The result explains Abdellah is that many women hide the truth, “a lot of women are ashamed to say that they’re alone. We have cases of pregnant women who upon arrival at the hospital register the name of any man that they know as the father, even if it isn’t true. Except that it’s impossible to modify that name afterwards.” He goes on to explain a case of a woman who was separated from her husband but not divorced. “She had sexual relations with another man and fell pregnant”, he remembers. “So either the mother declares that the child is the result of her new relationship with another man and so charged with adultery, or she claims that her husband is the father of the child; however, when approached the husband won’t recognise the child as his own.”

These are just some of examples of the many children stuck in (or rather out of) the system, never recognised as citizens in their own country, unable to be registered because they’re trapped in a struggle to ascertain paternity or have false names on their birth certificate. This issue has far reaching implications not only for the child but for the country itself; not knowing how many citizens live within its borders causes huge challenges for policy makers and spending plans across different regions. This issue is only further magnified by the many children that are simply unable to be registered because their parents or in some instances grandparents were never registered themselves. Generation after generation the cycle is repeated and the problem compounded.

CITIZENS’ ACCESS TO REGISTRATION

Over the last year MCT and FAPE have been working on “Citizens’ Access to Registration” (CARE) a national advocacy project funded by the US government’s Middle East Partnership Initiative (MEPI). The project has been pushing for judicial and procedural reform of the civil registration system in Morocco to ensure that all children can be legally registered across the country. The team has been working across five provinces in the southern region of Souss-masa and has detected over 2000 individual cases of unregistered children in the last year. Their social workers have helped 342 families access legal identity for their children, organised 77 awareness raising events across the region reaching over 5000 members of the public and trained 750 local actors in the procedures for registering children. All of these real cases and discussions with local actors have fed into the overall national advocacy strategy acting as a body of evidence highlighting the problems that the government need to address.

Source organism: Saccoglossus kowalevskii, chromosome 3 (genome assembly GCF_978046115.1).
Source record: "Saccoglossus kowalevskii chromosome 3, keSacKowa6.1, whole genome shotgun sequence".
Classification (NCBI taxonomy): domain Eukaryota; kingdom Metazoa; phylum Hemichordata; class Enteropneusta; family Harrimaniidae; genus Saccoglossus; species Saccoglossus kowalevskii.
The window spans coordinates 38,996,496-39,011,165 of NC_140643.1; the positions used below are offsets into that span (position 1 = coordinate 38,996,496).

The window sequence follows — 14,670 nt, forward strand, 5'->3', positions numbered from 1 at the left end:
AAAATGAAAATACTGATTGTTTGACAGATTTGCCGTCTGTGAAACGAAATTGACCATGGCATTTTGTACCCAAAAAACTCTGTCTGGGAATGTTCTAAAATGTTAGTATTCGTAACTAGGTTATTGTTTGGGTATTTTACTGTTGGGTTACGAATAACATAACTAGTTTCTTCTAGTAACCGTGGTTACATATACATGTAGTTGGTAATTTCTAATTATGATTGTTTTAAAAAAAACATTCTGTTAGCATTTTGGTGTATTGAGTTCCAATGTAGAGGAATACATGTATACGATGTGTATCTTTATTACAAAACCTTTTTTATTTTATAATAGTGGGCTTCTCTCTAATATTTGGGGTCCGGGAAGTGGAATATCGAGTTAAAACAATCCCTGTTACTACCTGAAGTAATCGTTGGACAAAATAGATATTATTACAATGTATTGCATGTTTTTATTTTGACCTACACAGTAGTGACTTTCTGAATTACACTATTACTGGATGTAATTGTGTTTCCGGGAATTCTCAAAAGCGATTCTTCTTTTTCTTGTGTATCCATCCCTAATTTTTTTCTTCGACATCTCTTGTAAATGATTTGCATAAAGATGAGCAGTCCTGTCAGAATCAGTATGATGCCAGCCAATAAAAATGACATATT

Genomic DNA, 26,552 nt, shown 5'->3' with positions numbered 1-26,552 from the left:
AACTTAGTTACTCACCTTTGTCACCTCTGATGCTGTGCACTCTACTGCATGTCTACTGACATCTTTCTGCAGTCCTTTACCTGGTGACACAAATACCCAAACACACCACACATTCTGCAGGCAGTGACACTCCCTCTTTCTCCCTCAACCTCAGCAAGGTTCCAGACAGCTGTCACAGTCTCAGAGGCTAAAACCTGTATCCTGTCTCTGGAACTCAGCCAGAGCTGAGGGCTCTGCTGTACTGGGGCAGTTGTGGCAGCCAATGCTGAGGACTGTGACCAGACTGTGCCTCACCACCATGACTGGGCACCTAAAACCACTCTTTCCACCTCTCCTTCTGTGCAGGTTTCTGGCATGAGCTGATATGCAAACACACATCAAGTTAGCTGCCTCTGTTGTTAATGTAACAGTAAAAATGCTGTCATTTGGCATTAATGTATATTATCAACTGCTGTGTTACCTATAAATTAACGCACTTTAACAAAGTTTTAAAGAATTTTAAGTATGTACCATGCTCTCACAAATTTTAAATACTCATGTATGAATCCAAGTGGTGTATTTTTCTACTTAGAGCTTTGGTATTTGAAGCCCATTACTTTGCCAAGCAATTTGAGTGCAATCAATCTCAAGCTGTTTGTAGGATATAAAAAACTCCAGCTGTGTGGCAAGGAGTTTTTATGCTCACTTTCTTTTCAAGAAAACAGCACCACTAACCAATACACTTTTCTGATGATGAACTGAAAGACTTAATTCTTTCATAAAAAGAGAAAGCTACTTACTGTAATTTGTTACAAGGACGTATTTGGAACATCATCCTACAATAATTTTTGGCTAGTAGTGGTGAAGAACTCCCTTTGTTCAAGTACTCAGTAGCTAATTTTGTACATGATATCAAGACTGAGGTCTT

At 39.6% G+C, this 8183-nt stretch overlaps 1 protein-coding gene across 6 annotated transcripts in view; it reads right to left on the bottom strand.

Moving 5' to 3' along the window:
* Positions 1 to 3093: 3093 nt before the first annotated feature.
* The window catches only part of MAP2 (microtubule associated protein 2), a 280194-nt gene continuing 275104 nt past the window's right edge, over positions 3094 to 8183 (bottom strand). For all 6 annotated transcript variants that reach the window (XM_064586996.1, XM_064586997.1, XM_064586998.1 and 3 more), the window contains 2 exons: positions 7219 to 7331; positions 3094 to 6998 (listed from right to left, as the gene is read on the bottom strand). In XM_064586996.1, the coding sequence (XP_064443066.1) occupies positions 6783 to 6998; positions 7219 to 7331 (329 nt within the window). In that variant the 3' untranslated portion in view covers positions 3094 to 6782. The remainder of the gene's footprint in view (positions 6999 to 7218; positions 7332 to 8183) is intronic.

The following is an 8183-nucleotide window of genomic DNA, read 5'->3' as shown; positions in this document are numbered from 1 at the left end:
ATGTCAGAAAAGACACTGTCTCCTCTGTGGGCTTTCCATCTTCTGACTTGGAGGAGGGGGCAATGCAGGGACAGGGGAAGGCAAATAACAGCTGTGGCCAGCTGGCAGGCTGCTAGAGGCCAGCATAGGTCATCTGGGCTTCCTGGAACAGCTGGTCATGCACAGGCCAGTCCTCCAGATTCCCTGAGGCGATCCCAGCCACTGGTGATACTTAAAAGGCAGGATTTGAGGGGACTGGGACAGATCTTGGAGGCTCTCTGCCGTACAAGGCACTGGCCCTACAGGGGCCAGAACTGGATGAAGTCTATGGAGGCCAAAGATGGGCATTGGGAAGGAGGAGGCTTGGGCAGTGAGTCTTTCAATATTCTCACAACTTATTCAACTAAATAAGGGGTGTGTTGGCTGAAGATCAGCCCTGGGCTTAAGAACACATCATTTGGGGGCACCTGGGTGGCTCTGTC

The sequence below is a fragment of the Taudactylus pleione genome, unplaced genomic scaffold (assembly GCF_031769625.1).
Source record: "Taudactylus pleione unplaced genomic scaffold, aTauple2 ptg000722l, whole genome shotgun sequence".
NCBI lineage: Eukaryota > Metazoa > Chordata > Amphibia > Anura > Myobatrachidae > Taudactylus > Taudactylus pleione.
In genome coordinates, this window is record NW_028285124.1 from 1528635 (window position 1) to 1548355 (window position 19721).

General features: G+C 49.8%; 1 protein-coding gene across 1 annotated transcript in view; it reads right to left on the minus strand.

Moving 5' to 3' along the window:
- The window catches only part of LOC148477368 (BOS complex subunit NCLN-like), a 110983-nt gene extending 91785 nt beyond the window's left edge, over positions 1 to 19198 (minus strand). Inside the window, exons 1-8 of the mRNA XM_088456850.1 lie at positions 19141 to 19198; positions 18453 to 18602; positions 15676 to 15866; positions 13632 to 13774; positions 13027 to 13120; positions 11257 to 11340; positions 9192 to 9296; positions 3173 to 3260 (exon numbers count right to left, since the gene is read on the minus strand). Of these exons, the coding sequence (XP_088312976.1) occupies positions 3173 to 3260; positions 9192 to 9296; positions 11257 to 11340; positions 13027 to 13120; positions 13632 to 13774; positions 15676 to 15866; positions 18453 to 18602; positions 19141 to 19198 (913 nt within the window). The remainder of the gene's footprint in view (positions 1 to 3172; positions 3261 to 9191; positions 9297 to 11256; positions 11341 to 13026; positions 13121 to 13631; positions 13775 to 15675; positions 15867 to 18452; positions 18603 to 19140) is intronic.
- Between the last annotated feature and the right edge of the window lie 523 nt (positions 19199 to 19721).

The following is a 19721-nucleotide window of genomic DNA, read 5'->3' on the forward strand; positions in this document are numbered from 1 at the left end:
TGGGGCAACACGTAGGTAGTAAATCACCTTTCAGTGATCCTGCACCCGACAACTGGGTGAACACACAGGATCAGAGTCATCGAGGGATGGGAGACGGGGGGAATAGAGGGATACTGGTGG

The advocacy work focused on specific consultations with the main actors across the country resulting in a list of 48 recommendations, from specific legal changes to the simplification of certain procedures. These recommendations were then presented during their national conference in Rabat on the 3rd May 2017 to a group of elected officials, civil servants and civil society representatives. This was then followed by the submission of a bill for reform to parliament which resulted in the government deciding to establish a national inter-ministerial committee for civil registration to coordinate work across the country and ensure present and future Moroccan citizens are recorded appropriately.

Such a basic right to be able to identify freely and legally with the country into which you are born can have such a fundamental and profound impact on your life. The social stigma reinforces the psychological impact of not having a legal identity. So as well as the more practical issues it also impacts the development of that child as well. “With more and more single mothers in the country, and an increasingly vulnerable population”, Abdellah concludes, “the trend will not change until the system changes”.

The success of project CARE demonstrates the national impact it has had as well as highlighting the motivation for change from those in power. Although some important progress has been made, as we look to the future the hope is that the committee will consider all the proposed recommendations and begin to implement real change on behalf of all Moroccan children.

Click here to find out more about the project.

By Oliver Roy, an international development professional specialising in child protection